This is another BL Lacertae object. Because we are not looking down the jet as tightly as Mrk 421, Mrk 501 is not nearly as variable, staying pretty consistently between magnitude 13.6 and 13.9. I think that Mrk 501 is the hardest of the four to locate because there are no near by brighter stars, and you have several stars of similar magnitude to Mrk 501 in the immediate vicinity. Using my 10 inch reflector from my front yard under washed-out skies, I find both the quasar and the nearby stars to be close to the edge of visibility, making it hard to get a good fix on them and confirm I'm looking at the right object.

OJ 287

This remarkable object has two super-massive black holes in a binary system (actually, a super-massive black hole of 100 million solar masses and a super-duper-massive black hole of 17-18 billion solar masses--six times larger than the next largest black hole known). A recent research paper used this system as a test of general relativity, showing that its orbit is deteriorating at a rate consistent with energy being radiated away in gravitational waves. OJ 287 is also the faintest of the four, varying between magnitude 14.0 and 15.0. At the upper end of this range you can see OJ 287 in a 10 inch (250mm) telescope from urban environments. At OJ 287's faintest, you'll probably need at least a 14 inch (350mm) telescope to see it under washed-out skies. In dark skies, a 10 inch telescope is enough to show OJ 287 throughout its range. OJ 287 is not too hard to locate, because the only nearby stars of similar brightness are a pair of stars just east of it. It's pretty easy to distinguish the pair from OJ 287 itself. (Diagram courtesy of Tuorla Observatory.)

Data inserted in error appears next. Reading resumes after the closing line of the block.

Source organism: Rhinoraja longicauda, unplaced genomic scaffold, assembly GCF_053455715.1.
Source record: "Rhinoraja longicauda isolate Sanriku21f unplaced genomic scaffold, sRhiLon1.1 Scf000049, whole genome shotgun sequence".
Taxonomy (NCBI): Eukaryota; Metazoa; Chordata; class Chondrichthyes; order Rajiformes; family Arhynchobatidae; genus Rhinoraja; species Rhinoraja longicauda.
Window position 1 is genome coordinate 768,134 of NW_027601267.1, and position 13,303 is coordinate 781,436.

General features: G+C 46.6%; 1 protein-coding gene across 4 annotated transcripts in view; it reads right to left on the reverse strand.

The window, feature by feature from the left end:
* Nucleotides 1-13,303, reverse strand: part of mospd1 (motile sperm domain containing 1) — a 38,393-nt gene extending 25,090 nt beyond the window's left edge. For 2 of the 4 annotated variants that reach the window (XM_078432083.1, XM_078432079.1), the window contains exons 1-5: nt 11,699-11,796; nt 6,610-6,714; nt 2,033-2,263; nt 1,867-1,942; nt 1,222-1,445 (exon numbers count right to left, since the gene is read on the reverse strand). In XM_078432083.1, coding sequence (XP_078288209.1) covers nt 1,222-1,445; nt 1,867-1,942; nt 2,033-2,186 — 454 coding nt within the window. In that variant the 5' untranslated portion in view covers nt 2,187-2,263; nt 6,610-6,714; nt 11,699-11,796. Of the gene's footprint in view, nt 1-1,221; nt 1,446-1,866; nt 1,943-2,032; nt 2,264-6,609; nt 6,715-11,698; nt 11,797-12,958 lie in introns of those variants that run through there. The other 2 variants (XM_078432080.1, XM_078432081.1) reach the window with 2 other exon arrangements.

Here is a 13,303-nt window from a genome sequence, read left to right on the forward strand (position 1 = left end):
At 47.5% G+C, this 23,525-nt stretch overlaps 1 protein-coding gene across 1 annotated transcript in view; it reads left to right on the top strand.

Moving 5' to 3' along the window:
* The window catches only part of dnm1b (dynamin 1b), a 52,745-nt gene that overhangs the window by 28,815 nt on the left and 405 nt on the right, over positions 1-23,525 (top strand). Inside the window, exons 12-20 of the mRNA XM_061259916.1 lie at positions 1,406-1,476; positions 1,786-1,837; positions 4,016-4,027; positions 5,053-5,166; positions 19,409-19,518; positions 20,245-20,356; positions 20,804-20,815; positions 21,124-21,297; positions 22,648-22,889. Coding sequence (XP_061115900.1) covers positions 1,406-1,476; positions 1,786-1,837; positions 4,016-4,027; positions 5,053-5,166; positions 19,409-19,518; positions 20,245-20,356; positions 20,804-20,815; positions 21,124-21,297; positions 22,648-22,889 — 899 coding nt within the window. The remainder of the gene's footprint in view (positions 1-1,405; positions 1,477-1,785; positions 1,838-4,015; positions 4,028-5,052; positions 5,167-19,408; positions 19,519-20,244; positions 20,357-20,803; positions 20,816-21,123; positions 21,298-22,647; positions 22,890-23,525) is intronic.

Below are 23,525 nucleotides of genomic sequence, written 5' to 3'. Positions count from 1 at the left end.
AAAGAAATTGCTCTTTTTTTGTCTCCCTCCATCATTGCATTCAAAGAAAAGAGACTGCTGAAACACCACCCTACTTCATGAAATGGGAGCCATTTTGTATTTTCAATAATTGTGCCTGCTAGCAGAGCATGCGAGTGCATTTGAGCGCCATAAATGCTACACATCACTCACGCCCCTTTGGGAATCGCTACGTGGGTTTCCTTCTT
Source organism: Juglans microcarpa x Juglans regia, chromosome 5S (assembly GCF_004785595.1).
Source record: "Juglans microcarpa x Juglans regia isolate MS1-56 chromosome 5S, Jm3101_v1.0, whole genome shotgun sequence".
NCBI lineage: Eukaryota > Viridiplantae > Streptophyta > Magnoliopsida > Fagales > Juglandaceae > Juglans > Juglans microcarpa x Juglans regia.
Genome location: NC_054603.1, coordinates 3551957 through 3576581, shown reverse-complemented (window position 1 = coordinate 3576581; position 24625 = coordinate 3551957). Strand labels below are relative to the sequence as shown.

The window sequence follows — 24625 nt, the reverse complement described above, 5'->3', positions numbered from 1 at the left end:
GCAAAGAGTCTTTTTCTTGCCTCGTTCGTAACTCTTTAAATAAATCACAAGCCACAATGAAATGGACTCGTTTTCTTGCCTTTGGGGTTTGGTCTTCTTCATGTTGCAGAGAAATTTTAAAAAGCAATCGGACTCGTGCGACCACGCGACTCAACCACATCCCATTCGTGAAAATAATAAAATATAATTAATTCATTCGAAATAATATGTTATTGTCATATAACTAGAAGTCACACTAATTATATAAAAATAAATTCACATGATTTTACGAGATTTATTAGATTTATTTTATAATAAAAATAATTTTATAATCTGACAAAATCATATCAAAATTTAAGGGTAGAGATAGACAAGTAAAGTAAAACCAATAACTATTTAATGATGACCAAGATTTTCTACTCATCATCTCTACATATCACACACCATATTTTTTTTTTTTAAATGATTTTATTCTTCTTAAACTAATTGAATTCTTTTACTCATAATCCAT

Love this article!

 I'd heard of 3C-273 before, but always thought it would be too dim to see, and never even bothered to look for other quasars either.  I own a 10" Dob, so I'll definitely have to give a few of these a try, since it sounds like my light pollution - while not great - isn't quite as bad as where you're located.
Thanks for the great write up, and keep up the good work!

brightest quasars

Thanks for posting this. I've been hunting quasars in my Z10, and so far got Mrk 421, 3C-273, Mrk 205 (hard!! and just barely saw it), and BL Lac (also hard and after a numer of tries, but definitely spotted it). I was looking for my next target, and I'll follow your suggestion of OJ 287. Nice post you have put together, thanks again!